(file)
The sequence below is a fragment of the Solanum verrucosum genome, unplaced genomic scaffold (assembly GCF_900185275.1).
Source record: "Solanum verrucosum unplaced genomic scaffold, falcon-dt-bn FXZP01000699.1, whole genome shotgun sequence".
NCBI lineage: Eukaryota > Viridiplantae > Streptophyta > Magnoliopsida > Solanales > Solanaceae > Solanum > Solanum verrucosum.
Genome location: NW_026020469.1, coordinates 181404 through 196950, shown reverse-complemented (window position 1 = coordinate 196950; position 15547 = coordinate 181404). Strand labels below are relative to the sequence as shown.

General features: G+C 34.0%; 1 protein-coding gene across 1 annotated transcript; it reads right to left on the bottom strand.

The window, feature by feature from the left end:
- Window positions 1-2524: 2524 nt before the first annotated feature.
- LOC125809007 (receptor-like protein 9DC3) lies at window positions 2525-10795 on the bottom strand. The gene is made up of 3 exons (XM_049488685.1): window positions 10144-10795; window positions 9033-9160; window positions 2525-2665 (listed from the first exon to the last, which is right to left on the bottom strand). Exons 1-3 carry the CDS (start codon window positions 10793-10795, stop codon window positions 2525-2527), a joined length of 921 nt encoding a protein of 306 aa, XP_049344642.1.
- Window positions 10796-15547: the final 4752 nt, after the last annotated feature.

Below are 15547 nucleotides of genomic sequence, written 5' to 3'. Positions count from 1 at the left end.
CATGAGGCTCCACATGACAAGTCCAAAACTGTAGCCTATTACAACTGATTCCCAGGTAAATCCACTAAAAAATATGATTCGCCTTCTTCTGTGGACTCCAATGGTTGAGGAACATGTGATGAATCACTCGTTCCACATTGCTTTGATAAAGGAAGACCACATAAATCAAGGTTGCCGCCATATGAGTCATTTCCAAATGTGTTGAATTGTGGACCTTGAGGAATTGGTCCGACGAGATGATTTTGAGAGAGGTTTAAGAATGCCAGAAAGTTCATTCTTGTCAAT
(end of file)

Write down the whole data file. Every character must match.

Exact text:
The sequence below is a fragment of the Solanum verrucosum genome, unplaced genomic scaffold (assembly GCF_900185275.1).
Source record: "Solanum verrucosum unplaced genomic scaffold, falcon-dt-bn FXZP01000699.1, whole genome shotgun sequence".
NCBI lineage: Eukaryota > Viridiplantae > Streptophyta > Magnoliopsida > Solanales > Solanaceae > Solanum > Solanum verrucosum.
Genome location: NW_026020469.1, coordinates 181404 through 196950, shown reverse-complemented (window position 1 = coordinate 196950; position 15547 = coordinate 181404). Strand labels below are relative to the sequence as shown.

General features: G+C 34.0%; 1 protein-coding gene across 1 annotated transcript; it reads right to left on the bottom strand.

The window, feature by feature from the left end:
- Window positions 1-2524: 2524 nt before the first annotated feature.
- LOC125809007 (receptor-like protein 9DC3) lies at window positions 2525-10795 on the bottom strand. The gene is made up of 3 exons (XM_049488685.1): window positions 10144-10795; window positions 9033-9160; window positions 2525-2665 (listed from the first exon to the last, which is right to left on the bottom strand). Exons 1-3 carry the CDS (start codon window positions 10793-10795, stop codon window positions 2525-2527), a joined length of 921 nt encoding a protein of 306 aa, XP_049344642.1.
- Window positions 10796-15547: the final 4752 nt, after the last annotated feature.

Below are 15547 nucleotides of genomic sequence, written 5' to 3'. Positions count from 1 at the left end.
CATGAGGCTCCACATGACAAGTCCAAAACTGTAGCCTATTACAACTGATTCCCAGGTAAATCCACTAAAAAATATGATTCGCCTTCTTCTGTGGACTCCAATGGTTGAGGAACATGTGATGAATCACTCGTTCCACATTGCTTTGATAAAGGAAGACCACATAAATCAAGGTTGCCGCCATATGAGTCATTTCCAAATGTGTTGAATTGTGGACCTTGAGGAATTGGTCCGACGAGATGATTTTGAGAGAGGTTTAAGAATGCCAGAAAGTTCATTCTTGTCAAT